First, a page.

The Uncomfortable and Exhilarating Act of Asking for What We Want

I don’t know if it’s apocryphal or literal, but there’s a story I once heard about the founder of the life coaching profession, Thomas Leonard. According to the story, he loved a standing ovation after he gave a talk, and he got one every time. Was it because he was such a fantastic speaker? While I’d imagine he was no slouch, he got his wish not thanks to extreme talent – or a magic wand or salting the audience with confederates who would jump up applauding and hooting at the end of every talk.

No, he simply asked.

I thought of this last week as I sat with Theresa at her workplace during a rare workday visit. One of her coworkers – a person who works in a different department and so isn’t someone Theresa has gotten to know – walked by and said, “I figure if I’m really quiet today, then no one will say anything.”

Hook, line, and sinker.

“What do you mean? Say anything about what?”

“It’s my birthday! I don’t want anyone to know.”

This went on for a minute or two, with Theresa noting that she always takes her birthday off and her coworker giving paper-thin excuses for why she wasn’t able to do that, and so on.

No doubt, Theresa wasn’t the only person who found herself wrapped in a net of this woman’s shy, self-conscious desire to have her birthday acknowledged. Sure enough, people followed through with the company tradition of birthday wishes on the loudspeaker and other warm attentions. And though I’d imagine the birthday woman squirmed, I’m willing to bet that she was also pleased.

On a spectrum of Thomas Leonard to Theresa’s coworker, I trend more toward the coworker. I can picture the number of times I have stood in front of a crowd, delighted to be the one with the mic only to miss whatever applause I received as a self-conscious part of me denied the acknowledgement I secretly desired.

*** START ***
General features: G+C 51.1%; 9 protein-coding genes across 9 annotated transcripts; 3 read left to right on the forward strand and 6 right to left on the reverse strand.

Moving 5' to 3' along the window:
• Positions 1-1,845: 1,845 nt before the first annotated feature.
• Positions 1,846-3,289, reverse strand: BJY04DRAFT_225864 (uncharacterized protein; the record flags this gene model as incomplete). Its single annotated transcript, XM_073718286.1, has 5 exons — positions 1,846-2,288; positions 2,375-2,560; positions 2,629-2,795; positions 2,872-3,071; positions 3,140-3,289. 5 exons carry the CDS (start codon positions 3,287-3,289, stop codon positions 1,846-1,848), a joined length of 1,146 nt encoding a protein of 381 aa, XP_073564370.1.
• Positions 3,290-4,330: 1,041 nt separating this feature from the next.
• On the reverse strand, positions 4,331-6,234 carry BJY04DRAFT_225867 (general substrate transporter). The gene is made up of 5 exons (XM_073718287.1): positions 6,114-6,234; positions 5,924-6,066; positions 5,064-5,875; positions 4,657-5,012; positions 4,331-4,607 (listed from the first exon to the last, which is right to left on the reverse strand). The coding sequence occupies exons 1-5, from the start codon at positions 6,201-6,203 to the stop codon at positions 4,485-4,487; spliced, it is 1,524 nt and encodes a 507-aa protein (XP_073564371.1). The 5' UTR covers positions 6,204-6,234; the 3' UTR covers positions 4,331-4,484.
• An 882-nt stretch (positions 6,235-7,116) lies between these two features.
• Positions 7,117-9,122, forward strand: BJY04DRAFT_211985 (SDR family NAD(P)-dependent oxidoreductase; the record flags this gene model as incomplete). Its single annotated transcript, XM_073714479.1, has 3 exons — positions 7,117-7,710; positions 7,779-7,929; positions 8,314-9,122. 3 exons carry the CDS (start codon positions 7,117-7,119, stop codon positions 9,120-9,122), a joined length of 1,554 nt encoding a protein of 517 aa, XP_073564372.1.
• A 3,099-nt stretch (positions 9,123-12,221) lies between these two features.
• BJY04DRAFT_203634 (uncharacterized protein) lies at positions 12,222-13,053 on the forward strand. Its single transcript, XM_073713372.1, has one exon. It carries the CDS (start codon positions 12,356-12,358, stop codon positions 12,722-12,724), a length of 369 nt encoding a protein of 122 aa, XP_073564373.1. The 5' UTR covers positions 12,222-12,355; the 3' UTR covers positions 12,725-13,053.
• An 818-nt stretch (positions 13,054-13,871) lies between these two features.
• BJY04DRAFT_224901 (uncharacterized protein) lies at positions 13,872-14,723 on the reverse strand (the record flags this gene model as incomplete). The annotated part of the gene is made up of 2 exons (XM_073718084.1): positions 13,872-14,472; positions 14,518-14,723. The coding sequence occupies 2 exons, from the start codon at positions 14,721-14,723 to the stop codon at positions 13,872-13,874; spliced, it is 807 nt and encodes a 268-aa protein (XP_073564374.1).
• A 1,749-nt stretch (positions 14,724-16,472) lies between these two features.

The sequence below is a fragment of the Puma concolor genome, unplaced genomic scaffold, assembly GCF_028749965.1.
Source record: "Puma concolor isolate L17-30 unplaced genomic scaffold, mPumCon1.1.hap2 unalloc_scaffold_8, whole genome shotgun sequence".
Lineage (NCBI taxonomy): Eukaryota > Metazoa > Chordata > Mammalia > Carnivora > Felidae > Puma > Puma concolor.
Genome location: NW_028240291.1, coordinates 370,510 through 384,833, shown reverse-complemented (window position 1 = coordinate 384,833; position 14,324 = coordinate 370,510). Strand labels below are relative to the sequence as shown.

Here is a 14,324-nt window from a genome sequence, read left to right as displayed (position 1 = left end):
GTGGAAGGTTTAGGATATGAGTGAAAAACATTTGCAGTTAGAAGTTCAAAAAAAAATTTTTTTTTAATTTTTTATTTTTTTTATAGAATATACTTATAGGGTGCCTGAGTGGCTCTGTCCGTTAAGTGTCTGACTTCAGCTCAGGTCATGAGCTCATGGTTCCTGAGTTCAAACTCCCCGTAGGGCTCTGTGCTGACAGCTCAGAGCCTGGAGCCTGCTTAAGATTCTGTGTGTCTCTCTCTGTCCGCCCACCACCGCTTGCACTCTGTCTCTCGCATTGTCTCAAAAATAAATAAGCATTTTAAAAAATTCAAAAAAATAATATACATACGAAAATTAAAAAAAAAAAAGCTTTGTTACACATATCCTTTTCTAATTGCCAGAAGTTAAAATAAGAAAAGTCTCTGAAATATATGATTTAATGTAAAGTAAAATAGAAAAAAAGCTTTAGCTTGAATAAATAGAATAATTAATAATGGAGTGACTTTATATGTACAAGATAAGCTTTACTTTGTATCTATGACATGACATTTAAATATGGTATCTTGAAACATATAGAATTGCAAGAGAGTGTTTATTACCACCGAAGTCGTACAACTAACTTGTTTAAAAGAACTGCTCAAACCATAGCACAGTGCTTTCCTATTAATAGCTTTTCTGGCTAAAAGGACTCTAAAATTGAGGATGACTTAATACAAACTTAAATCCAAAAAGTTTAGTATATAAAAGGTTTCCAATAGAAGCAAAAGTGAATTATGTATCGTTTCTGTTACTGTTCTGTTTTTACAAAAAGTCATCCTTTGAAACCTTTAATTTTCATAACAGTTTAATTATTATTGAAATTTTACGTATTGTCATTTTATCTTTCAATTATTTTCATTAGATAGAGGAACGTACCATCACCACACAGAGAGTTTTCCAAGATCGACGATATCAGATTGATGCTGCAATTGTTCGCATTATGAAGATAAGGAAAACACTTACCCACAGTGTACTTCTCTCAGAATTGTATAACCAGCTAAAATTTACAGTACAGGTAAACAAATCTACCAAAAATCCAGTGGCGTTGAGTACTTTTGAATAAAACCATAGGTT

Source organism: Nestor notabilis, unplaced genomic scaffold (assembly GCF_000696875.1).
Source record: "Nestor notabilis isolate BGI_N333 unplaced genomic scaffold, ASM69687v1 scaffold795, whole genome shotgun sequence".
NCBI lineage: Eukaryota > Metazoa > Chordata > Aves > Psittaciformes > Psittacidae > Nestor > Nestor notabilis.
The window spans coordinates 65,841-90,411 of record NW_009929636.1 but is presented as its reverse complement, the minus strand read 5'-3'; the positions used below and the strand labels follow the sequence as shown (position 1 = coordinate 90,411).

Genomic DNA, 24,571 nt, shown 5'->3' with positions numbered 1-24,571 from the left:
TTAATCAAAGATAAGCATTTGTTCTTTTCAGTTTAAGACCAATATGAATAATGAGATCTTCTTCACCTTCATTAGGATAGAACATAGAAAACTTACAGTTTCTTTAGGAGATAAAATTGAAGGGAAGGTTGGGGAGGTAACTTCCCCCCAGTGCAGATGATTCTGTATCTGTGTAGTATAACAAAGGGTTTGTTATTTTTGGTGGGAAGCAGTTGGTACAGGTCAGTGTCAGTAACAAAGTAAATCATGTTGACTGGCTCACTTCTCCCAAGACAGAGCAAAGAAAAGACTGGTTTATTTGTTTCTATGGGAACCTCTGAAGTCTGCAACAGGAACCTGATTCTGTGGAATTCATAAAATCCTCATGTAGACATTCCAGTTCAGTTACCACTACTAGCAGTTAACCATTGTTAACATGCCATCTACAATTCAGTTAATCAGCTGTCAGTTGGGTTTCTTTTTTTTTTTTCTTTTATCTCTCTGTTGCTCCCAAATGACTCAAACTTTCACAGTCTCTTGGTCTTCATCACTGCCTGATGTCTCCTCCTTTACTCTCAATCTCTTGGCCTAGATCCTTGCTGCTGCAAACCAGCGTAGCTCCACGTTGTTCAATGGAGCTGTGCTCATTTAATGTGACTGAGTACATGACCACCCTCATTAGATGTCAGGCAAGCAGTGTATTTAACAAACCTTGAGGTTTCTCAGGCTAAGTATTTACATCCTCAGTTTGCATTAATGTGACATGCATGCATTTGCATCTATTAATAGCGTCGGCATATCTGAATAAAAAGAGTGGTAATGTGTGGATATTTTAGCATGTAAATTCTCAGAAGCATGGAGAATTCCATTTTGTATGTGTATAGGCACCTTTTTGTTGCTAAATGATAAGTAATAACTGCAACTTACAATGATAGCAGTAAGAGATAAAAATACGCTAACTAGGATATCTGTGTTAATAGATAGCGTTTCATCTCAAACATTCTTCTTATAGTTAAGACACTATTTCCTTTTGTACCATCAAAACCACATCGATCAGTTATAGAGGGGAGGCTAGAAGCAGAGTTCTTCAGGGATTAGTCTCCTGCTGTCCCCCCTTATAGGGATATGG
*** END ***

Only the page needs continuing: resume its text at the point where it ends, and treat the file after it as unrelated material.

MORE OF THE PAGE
I see it, too, in our shared mythology that if we have a partner or spouse, that person should simply know how to be present for us: How to delight us on our birthdays, respond to our hardships, seduce and touch us, and generally fulfill our every need and desire without instruction.

What pressure we place on others! What subtle ways we diminish our own power and personhood!

Imagine, for a moment, if your partner said to you, “I’d like for you to seduce me today and it would feel great if you started by kissing my neck.” As I imagine it, I feel relieved and confident.

Imagine, for a moment, if the co-worker had said, “It’s my birthday! I’m so excited it’s my birthday!” As I imagine it, I feel invited to celebrate her instead of uncertain how to proceed.

Imagine, for a moment, what it might feel like if you allowed your needs and desires to be known rather than tucking them shyly away into a locked chest of gremlin design sealed with self-consciousness and shame. As I imagine it, I see myself pausing at the end of a talk and making grateful eye-contact with those who generously offered me their appreciation through applause. In that way, I would both receive their kindness and reciprocate with acknowledgment. It makes me smile just to imagine.

I admit, I feel a touch uncomfortable as I imagine emulating Thomas Leonard in so directly asking for what I want, and everyone I have ever told this story to has responded similarly. And yet the reality was likely the win/win of Leonard’s satisfaction and the audience feeling empowered to repay his time and teaching with the simple and, to Leonard, meaningful act of standing and applauding.

We already knew, though, that the paths to our bigger, badder lives are paved with manageable discomfort. Onward.

The Bigger Badder Squad got this post right in their inboxes, it’s true. They also got a related challenge, a private post with a tool that has served me oh so well in my growth journey despite how simple it is, and an invite to our weekly community gathering, Chomp & Chat. We sure would love to have you there; it’s free and fast to join in.